Around the world (white) men rule. Most obviously, this can be seen in objective indicators of gender inequality like the gender pay gap, or the small number of women represented in high-status positions or parliaments (e.g., United Nations, 2010). Moreover, many women experience direct gender discrimination in their everyday lives (see, e.g., Benokraitis & Feagin, 1995). Yet, there is remarkably little protest against gender inequality. From a critical-psychological perspective, this is an interesting phenomenon. It has been argued that among other things, unequal gender relations are perpetuated through subtle forms of sexism that are promoted by the high-status, dominant group but can be internalized and endorsed by the lower-status group. This entry provides an overview about subtle, contemporary forms of sexism and aims at explaining how sexist ideologies help to maintain gender inequality in societies at large.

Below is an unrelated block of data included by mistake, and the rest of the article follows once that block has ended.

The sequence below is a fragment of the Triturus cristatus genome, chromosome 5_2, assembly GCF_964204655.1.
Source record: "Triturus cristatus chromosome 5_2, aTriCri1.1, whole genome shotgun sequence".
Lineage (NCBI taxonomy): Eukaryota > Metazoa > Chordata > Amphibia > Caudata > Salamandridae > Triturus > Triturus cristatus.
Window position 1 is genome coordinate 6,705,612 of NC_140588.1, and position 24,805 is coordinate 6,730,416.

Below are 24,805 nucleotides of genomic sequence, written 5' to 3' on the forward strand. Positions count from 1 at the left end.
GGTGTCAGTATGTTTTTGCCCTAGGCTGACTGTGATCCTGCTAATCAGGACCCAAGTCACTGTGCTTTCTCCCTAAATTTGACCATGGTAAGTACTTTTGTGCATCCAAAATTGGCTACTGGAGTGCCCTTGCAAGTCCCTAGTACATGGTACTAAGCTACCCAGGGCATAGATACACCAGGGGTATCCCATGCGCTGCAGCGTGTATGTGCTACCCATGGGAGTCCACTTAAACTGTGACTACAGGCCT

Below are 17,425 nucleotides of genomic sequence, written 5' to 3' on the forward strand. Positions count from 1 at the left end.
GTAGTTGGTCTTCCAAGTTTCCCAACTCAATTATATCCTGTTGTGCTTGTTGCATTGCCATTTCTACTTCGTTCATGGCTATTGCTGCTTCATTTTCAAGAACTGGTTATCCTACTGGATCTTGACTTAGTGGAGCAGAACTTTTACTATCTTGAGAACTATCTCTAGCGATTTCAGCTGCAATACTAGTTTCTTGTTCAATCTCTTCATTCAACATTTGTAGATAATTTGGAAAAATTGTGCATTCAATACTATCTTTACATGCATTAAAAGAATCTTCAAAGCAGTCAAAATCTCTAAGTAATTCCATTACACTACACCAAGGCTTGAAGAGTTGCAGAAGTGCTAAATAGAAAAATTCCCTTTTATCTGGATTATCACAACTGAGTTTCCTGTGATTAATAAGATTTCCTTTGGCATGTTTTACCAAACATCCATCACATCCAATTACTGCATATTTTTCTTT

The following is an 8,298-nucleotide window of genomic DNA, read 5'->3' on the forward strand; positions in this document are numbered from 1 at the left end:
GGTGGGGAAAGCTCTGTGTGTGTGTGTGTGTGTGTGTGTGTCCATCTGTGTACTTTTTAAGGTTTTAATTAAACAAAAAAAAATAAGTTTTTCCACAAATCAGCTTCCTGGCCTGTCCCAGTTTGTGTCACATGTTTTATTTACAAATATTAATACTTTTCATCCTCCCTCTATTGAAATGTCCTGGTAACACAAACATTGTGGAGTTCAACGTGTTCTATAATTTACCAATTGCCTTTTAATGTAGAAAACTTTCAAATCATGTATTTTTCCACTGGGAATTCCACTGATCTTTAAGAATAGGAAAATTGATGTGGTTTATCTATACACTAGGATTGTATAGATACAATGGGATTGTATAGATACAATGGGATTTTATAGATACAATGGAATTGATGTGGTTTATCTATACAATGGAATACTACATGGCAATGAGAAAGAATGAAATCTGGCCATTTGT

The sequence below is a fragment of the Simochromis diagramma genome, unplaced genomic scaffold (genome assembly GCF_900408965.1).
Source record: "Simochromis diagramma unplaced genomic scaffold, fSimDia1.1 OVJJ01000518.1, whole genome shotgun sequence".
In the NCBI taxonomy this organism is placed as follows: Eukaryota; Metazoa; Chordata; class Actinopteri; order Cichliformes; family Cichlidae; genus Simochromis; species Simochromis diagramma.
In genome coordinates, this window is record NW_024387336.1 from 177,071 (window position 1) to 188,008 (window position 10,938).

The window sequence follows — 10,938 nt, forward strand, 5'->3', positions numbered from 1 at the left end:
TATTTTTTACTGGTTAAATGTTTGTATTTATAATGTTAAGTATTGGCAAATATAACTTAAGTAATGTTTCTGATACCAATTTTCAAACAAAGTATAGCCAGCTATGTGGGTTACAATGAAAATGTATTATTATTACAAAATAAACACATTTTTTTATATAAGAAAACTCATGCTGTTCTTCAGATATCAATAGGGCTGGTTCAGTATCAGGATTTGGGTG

Sexism can be defined as individuals’ beliefs...
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